Your Website Might Not Be ADA Compliant!
Last Updated on March 23, 2022 by G. T. HR
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DOJ Guidance on the ADA and Web Accessibility for Businesses and State and Local Governments
On March 18, 2022, the U.S. Department of Justice (DOJ) issued guidance on how public and private entities can ensure that their websites are accessible to individuals with disabilities, as required under Titles II and III of the Americans with Disabilities Act (ADA). Title II of the ADA applies to state and local governments, while Title III applies to businesses that are open to the public (also known as “public accommodations”).
Although these entities are currently not required to follow any specific or formal standards for designing or setting up a website, the DOJ guidance suggests using guidelines currently employed by the federal government and other resources. The guidance also describes common website barriers, provides sample enforcement cases and indicates that the agency will continue prioritizing website accessibility in its efforts to enforce the ADA’s general requirements of nondiscrimination and effective communication.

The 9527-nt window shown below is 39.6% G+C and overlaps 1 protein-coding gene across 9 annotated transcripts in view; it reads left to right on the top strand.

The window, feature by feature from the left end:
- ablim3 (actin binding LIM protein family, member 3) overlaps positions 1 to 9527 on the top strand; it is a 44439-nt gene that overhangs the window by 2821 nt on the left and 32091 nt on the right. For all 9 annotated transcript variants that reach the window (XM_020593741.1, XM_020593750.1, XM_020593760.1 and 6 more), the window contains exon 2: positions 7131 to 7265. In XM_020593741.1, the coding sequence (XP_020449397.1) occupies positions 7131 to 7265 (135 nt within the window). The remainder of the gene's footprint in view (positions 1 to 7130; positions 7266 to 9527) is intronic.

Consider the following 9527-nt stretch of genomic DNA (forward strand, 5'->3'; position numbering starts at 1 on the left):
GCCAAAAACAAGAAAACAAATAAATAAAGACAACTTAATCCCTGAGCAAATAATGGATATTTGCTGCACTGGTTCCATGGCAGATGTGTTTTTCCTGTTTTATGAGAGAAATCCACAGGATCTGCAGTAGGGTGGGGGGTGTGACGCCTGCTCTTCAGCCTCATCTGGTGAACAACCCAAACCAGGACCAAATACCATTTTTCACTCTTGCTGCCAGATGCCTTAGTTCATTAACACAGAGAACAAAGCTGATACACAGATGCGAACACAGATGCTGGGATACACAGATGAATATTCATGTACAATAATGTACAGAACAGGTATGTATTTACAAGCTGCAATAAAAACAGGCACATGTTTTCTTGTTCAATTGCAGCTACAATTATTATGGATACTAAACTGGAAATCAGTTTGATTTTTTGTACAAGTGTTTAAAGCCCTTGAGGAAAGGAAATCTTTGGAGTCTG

This Compliance Overview provides the DOJ’s guidance.
Website Accessibility and Why It Matters
Inaccessible web content means that individuals with disabilities are denied equal access to information. An inaccessible website can exclude people just as much as steps at an entrance to a physical location. Ensuring web accessibility for people with disabilities is a priority for the DOJ. In recent years, a multitude of services have moved online, and people rely on websites like never before for all aspects of daily living. For example, accessing voting information, finding up-to-date health and safety resources, and looking up mass transit schedules and fare information increasingly depend on access to websites.
People with disabilities navigate the web in a variety of ways: People who are blind may use screen readers, which are devices that speak the text that appears on a screen; people who are deaf or hard of hearing may use captions; and people whose disabilities affect their ability to grasp and use a mouse may use voice recognition software to control their computers and other devices with verbal commands.